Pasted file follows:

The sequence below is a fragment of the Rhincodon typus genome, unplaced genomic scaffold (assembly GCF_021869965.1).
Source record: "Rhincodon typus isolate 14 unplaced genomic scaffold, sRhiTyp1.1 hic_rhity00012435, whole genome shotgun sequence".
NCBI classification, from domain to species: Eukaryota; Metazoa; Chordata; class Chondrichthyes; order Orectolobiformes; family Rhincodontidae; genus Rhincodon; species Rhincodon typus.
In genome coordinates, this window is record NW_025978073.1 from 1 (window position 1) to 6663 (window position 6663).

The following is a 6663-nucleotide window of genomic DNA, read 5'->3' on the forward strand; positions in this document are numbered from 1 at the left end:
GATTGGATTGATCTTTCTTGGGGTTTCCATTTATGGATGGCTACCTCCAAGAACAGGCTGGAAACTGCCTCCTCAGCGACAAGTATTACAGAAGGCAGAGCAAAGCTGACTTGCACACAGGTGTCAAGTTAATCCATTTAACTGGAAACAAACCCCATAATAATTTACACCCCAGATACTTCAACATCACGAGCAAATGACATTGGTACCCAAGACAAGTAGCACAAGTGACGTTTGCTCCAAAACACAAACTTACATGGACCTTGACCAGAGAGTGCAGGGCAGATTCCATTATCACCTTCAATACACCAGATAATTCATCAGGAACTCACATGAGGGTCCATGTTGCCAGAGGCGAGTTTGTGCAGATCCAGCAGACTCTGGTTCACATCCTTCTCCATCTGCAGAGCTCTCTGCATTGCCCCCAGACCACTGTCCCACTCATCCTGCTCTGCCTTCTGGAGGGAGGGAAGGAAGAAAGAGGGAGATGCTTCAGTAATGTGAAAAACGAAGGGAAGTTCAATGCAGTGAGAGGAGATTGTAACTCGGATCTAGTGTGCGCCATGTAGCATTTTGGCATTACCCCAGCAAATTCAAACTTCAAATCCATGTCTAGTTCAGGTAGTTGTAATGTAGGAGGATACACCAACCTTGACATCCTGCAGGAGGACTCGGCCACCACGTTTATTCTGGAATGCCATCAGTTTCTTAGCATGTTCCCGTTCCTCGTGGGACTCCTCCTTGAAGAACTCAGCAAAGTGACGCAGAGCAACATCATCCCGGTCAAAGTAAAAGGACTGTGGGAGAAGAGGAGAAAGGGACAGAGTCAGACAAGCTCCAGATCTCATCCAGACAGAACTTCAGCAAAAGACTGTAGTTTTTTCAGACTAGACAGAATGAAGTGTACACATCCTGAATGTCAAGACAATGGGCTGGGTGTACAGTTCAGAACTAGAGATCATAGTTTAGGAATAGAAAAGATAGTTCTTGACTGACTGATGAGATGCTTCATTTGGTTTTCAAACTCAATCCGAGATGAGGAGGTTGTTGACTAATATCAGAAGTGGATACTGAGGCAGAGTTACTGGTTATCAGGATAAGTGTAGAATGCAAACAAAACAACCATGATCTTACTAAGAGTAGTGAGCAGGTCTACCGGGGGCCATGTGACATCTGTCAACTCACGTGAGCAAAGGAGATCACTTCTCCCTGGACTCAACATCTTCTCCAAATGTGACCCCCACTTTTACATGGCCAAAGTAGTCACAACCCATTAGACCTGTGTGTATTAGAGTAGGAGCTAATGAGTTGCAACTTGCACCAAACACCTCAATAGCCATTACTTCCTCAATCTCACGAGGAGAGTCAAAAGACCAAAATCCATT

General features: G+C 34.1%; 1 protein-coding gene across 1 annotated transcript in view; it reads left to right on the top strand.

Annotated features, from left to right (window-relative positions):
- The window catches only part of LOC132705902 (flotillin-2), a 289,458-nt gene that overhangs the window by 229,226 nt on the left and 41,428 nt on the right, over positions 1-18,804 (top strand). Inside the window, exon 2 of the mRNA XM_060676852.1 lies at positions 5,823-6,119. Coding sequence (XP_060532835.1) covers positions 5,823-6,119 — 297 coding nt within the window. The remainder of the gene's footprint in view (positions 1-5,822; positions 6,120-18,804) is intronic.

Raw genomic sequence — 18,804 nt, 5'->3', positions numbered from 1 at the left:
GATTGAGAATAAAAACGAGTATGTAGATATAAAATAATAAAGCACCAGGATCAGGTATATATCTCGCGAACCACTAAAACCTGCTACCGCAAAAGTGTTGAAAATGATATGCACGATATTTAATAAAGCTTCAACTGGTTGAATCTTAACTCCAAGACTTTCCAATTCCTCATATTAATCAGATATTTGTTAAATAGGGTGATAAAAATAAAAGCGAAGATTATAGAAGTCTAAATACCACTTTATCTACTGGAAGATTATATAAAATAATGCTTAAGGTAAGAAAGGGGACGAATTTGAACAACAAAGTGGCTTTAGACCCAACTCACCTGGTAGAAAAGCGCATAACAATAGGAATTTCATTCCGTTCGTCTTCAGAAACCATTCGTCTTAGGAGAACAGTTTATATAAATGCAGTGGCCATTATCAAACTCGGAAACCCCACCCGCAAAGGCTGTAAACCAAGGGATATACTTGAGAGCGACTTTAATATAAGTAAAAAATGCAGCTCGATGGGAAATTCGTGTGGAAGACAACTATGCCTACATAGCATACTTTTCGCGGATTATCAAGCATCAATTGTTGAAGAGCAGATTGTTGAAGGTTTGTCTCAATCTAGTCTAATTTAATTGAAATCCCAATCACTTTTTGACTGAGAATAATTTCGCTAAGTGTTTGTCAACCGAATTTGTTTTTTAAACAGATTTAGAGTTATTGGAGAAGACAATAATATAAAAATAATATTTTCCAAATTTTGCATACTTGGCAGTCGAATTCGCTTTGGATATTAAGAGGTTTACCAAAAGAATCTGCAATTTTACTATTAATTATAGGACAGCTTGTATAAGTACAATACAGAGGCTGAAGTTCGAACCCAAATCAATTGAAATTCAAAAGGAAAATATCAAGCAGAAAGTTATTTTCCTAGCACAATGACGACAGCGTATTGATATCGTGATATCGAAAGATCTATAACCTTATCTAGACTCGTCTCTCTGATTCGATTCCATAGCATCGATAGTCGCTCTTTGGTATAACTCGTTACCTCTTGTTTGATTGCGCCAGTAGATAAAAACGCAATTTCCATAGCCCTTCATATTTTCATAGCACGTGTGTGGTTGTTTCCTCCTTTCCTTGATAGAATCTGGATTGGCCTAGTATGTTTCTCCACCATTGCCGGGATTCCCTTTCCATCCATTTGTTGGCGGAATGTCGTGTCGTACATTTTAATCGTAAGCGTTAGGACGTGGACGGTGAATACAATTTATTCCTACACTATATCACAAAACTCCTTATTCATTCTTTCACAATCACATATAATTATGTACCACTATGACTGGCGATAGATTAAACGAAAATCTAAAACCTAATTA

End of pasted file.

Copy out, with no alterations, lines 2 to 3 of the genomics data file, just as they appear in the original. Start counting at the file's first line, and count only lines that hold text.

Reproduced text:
Source record: "Rhincodon typus isolate 14 unplaced genomic scaffold, sRhiTyp1.1 hic_rhity00012435, whole genome shotgun sequence".
NCBI classification, from domain to species: Eukaryota; Metazoa; Chordata; class Chondrichthyes; order Orectolobiformes; family Rhincodontidae; genus Rhincodon; species Rhincodon typus.